I wrote last month in a blog post that some of our (Indian) staple foods originated in alien lands. Yesterday’s Hindu newspaper informed me that even idli, the quintessential South Indian food, probably had its origin in the Arab lands.
The Right Wing ideologues in India like Mohan Bhagwat are still harping on the same old worn-out string of Hindu Rashtra though the more practical people like our beloved Prime Minister and his right hand man, Amit Shah, are choosing to keep mum on the issue at least for the time being.
Why should India be a Hindu Rashtra when the whole world is becoming a global village, countries are opening up their borders and people are moving across the borders with increasing frequency? There are millions of Indians living in other countries, practising their religion without interference from the indigenous people of those countries. Why should India turn parochial when the world (leaving aside a few theocratic countries which are struggling to discover their identities in the secular, scientific world ) has become cosmopolitan?
More importantly, how much of what we think are purely Indian are indeed so? Most of our foods seem to have come from elsewhere. Right from the days of the ancient Greek and Roman civilisations, people visited India for various purposes and some of them settled down in India too. Cultures intermingled. India, like most other countries, witnessed much miscegenation.
There is so much diversity in India today that the country’s culture cannot be brought under one label. In the North-East alone one would find an amazing range of varieties. Take Meghalaya, a tiny state, for instance. The Khasis, Jaintias and Garos are the major tribes in the state. The former two tribes belong to Mont-Khmers ethnically and their language belongs to the Austroasiatic family, while the Garos belong to an entirely different race and their language belongs to the Bodo-Garo branch of the Tibeto-Burman language family. If we take the other North-Eastern states, we will be astounded by the linguistic, cultural and ethnic varieties in that one small part of India alone.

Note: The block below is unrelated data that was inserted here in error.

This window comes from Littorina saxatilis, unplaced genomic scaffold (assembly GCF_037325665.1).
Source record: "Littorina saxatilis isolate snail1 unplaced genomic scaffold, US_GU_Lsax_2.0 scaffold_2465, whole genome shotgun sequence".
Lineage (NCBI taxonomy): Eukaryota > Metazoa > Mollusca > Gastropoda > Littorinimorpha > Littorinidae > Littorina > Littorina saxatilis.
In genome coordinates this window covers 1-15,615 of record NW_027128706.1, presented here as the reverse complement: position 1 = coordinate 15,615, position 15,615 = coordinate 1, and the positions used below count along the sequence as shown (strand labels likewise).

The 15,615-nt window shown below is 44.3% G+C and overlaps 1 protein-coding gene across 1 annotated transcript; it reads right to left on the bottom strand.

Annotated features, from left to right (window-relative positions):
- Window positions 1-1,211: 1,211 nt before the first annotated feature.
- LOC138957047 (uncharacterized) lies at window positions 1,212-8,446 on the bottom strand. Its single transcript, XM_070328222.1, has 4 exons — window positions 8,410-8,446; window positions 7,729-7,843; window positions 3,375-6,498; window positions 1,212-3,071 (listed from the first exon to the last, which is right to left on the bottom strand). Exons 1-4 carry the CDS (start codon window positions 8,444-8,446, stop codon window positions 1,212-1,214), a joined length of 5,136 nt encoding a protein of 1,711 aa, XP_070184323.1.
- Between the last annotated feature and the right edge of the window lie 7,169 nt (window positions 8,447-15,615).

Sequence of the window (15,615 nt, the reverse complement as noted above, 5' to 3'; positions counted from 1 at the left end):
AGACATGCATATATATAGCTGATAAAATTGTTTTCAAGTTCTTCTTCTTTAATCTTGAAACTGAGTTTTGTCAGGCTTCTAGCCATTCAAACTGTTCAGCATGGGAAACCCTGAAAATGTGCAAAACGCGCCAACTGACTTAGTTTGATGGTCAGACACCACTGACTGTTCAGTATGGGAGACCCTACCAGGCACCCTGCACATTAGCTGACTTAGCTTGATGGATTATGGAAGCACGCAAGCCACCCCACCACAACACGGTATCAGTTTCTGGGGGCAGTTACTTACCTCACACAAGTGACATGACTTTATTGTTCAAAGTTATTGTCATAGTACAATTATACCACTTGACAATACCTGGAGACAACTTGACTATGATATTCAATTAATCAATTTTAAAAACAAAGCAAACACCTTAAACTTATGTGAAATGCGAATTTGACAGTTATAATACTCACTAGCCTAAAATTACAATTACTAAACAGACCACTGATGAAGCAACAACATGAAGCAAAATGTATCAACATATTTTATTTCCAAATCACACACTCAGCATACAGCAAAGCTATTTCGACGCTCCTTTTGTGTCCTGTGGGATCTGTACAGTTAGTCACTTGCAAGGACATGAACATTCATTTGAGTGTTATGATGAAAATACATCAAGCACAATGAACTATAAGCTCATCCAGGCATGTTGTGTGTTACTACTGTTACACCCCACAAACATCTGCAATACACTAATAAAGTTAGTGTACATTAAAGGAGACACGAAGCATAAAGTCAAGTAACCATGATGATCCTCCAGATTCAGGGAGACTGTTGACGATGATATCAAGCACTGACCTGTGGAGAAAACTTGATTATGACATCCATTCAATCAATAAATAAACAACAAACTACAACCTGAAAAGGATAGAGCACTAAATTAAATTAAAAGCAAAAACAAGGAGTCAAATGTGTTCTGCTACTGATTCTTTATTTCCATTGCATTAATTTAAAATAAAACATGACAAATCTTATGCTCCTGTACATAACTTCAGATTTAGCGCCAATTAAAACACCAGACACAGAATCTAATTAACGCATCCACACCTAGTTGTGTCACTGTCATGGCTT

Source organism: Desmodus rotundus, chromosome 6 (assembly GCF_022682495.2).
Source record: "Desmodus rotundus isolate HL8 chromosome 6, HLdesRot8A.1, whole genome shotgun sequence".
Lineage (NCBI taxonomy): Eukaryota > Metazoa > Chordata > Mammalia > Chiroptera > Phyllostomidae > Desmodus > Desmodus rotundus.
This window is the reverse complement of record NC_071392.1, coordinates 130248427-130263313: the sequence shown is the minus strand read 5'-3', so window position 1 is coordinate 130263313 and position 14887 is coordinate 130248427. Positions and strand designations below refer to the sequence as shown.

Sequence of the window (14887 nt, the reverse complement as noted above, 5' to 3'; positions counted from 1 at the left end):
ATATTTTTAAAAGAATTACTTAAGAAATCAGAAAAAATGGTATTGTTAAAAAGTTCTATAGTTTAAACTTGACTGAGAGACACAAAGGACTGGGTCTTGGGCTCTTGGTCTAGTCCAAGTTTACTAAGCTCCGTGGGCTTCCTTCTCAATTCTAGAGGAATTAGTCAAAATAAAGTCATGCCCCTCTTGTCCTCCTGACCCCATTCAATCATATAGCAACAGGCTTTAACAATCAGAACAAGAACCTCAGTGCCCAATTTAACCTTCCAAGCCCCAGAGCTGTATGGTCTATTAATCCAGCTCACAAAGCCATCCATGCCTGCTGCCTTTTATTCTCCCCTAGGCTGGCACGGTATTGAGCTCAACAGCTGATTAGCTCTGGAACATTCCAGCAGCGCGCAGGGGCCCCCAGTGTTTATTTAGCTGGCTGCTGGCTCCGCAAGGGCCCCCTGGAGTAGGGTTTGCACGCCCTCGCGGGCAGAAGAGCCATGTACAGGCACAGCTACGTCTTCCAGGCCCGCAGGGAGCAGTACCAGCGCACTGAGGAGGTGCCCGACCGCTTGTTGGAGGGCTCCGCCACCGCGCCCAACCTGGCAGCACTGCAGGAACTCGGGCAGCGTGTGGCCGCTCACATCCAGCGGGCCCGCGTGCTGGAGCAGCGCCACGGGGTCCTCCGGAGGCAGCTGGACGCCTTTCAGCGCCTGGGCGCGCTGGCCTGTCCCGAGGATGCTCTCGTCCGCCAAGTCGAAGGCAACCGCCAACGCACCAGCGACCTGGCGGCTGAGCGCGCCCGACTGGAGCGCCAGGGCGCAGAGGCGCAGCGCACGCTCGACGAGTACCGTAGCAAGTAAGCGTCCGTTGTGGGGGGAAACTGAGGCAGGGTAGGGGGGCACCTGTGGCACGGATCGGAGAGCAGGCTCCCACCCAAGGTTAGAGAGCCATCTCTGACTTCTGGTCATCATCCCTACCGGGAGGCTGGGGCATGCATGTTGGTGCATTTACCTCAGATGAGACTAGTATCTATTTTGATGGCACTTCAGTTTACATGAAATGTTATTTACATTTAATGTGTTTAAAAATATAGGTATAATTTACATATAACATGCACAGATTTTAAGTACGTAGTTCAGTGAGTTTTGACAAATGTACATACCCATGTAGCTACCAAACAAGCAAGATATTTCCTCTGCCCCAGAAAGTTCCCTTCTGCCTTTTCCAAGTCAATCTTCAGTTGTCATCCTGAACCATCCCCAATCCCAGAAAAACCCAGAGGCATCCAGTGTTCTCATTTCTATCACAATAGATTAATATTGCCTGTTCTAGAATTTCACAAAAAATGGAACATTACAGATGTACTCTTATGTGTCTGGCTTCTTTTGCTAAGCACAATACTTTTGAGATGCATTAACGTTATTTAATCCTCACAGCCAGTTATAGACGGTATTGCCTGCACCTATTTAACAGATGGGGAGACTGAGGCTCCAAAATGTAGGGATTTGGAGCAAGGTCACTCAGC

Can the advocates of Hindu Rahstra simply wish away the non-Hindu elements, and very dominant ones at that, in Kashmir, Goa, Puducherry, Kerala, and many other places? It should be remembered that even the Hinduism practised in Kerala may have little in common with that practised, say, in Gujarat.
Indians, like people in any country, have multiple identities determined by language, culture, religion, race, and so on. Today’s Indians also don’t mind mixing these identities when it comes to marriage and other such accepted relationships. Many Indians of the envisaged Hindu Rashtra relish McDonald’s and Kentucky Fried Chicken more than masala dosa and bhel puri. Indians are far more broad-minded than their contemporary political leaders.
Why do people like Mohan Bhagwat wish to take India in a direction that is diametrically opposed to the one in which the world is moving? Why can’t Indians be left to choose for themselves their religious faiths or lack of such faith? Why should India take an obscurantist trajectory when those countries which followed such trajectories have already ended up with the dreadful problem of religious fundamentalism and terrorism?
One hopes that the BJP will start using the immense power it enjoys for the welfare of the nation, to take the nation on the path of modernity and rational outlooks, instead of turning back and moving toward medievalist practices and beliefs.
The least that people like Bhagwat can do is to educate themselves a little more and realise that the world is too interconnected a place now for raising racially separatist demands. I’m sure he is aware of what some of our forefathers wrote some 2500 years ago: “Vasudhaiva kutumbakam.”